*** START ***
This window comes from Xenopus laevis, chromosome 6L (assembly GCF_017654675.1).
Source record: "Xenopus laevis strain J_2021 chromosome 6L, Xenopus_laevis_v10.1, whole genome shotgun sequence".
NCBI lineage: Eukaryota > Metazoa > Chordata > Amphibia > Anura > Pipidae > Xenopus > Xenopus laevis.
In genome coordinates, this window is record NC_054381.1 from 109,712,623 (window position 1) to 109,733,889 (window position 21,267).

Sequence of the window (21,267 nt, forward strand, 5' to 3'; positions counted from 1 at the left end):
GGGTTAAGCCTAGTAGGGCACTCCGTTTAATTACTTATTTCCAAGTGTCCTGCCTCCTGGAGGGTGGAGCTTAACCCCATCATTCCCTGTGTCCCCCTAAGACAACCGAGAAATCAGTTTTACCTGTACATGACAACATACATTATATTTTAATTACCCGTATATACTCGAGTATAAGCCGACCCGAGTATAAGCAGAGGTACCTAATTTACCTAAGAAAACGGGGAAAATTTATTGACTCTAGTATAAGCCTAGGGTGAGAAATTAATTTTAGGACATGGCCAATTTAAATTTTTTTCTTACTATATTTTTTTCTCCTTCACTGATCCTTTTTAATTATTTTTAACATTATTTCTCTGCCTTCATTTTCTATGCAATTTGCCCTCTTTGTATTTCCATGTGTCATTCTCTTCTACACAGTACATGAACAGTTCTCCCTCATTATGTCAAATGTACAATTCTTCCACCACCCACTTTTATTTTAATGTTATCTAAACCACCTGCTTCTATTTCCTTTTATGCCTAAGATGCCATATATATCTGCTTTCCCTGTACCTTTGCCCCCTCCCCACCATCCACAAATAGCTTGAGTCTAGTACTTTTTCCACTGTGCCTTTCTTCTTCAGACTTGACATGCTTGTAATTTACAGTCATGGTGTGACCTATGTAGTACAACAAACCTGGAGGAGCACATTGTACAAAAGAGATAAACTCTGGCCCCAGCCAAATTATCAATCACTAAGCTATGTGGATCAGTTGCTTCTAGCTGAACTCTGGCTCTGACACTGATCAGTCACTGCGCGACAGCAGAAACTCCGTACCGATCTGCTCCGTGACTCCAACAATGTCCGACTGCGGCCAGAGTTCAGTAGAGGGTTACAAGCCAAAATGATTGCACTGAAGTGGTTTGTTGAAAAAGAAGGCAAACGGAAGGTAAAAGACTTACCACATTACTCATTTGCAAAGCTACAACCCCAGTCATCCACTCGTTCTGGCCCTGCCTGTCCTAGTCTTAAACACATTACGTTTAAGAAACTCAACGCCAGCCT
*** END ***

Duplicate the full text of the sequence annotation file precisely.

This window comes from Xenopus laevis, chromosome 6L (assembly GCF_017654675.1).
Source record: "Xenopus laevis strain J_2021 chromosome 6L, Xenopus_laevis_v10.1, whole genome shotgun sequence".
NCBI lineage: Eukaryota > Metazoa > Chordata > Amphibia > Anura > Pipidae > Xenopus > Xenopus laevis.
In genome coordinates, this window is record NC_054381.1 from 109,712,623 (window position 1) to 109,733,889 (window position 21,267).

Sequence of the window (21,267 nt, forward strand, 5' to 3'; positions counted from 1 at the left end):
GGGTTAAGCCTAGTAGGGCACTCCGTTTAATTACTTATTTCCAAGTGTCCTGCCTCCTGGAGGGTGGAGCTTAACCCCATCATTCCCTGTGTCCCCCTAAGACAACCGAGAAATCAGTTTTACCTGTACATGACAACATACATTATATTTTAATTACCCGTATATACTCGAGTATAAGCCGACCCGAGTATAAGCAGAGGTACCTAATTTACCTAAGAAAACGGGGAAAATTTATTGACTCTAGTATAAGCCTAGGGTGAGAAATTAATTTTAGGACATGGCCAATTTAAATTTTTTTCTTACTATATTTTTTTCTCCTTCACTGATCCTTTTTAATTATTTTTAACATTATTTCTCTGCCTTCATTTTCTATGCAATTTGCCCTCTTTGTATTTCCATGTGTCATTCTCTTCTACACAGTACATGAACAGTTCTCCCTCATTATGTCAAATGTACAATTCTTCCACCACCCACTTTTATTTTAATGTTATCTAAACCACCTGCTTCTATTTCCTTTTATGCCTAAGATGCCATATATATCTGCTTTCCCTGTACCTTTGCCCCCTCCCCACCATCCACAAATAGCTTGAGTCTAGTACTTTTTCCACTGTGCCTTTCTTCTTCAGACTTGACATGCTTGTAATTTACAGTCATGGTGTGACCTATGTAGTACAACAAACCTGGAGGAGCACATTGTACAAAAGAGATAAACTCTGGCCCCAGCCAAATTATCAATCACTAAGCTATGTGGATCAGTTGCTTCTAGCTGAACTCTGGCTCTGACACTGATCAGTCACTGCGCGACAGCAGAAACTCCGTACCGATCTGCTCCGTGACTCCAACAATGTCCGACTGCGGCCAGAGTTCAGTAGAGGGTTACAAGCCAAAATGATTGCACTGAAGTGGTTTGTTGAAAAAGAAGGCAAACGGAAGGTAAAAGACTTACCACATTACTCATTTGCAAAGCTACAACCCCAGTCATCCACTCGTTCTGGCCCTGCCTGTCCTAGTCTTAAACACATTACGTTTAAGAAACTCAACGCCAGCCT